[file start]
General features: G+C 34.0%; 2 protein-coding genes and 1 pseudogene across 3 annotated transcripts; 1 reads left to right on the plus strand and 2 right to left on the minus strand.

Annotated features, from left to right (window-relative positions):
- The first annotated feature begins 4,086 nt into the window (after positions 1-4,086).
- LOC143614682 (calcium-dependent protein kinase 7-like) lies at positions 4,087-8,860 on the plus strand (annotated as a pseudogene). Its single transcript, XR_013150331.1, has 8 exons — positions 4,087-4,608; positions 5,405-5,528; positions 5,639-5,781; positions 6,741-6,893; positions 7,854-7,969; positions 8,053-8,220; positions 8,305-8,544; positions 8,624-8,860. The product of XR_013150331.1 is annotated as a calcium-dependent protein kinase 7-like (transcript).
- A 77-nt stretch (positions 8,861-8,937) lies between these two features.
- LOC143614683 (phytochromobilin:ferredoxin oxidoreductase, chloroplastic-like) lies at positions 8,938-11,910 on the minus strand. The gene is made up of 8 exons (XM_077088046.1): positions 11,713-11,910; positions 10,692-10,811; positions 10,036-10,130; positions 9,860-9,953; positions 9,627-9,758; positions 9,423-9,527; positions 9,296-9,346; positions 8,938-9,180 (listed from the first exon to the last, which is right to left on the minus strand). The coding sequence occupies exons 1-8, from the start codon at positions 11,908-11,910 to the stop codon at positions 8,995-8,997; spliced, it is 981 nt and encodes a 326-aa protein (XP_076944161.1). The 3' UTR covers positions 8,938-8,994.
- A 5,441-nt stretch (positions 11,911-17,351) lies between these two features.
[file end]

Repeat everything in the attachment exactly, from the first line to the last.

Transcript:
General features: G+C 34.0%; 2 protein-coding genes and 1 pseudogene across 3 annotated transcripts; 1 reads left to right on the plus strand and 2 right to left on the minus strand.

Annotated features, from left to right (window-relative positions):
- The first annotated feature begins 4,086 nt into the window (after positions 1-4,086).
- LOC143614682 (calcium-dependent protein kinase 7-like) lies at positions 4,087-8,860 on the plus strand (annotated as a pseudogene). Its single transcript, XR_013150331.1, has 8 exons — positions 4,087-4,608; positions 5,405-5,528; positions 5,639-5,781; positions 6,741-6,893; positions 7,854-7,969; positions 8,053-8,220; positions 8,305-8,544; positions 8,624-8,860. The product of XR_013150331.1 is annotated as a calcium-dependent protein kinase 7-like (transcript).
- A 77-nt stretch (positions 8,861-8,937) lies between these two features.
- LOC143614683 (phytochromobilin:ferredoxin oxidoreductase, chloroplastic-like) lies at positions 8,938-11,910 on the minus strand. The gene is made up of 8 exons (XM_077088046.1): positions 11,713-11,910; positions 10,692-10,811; positions 10,036-10,130; positions 9,860-9,953; positions 9,627-9,758; positions 9,423-9,527; positions 9,296-9,346; positions 8,938-9,180 (listed from the first exon to the last, which is right to left on the minus strand). The coding sequence occupies exons 1-8, from the start codon at positions 11,908-11,910 to the stop codon at positions 8,995-8,997; spliced, it is 981 nt and encodes a 326-aa protein (XP_076944161.1). The 3' UTR covers positions 8,938-8,994.
- A 5,441-nt stretch (positions 11,911-17,351) lies between these two features.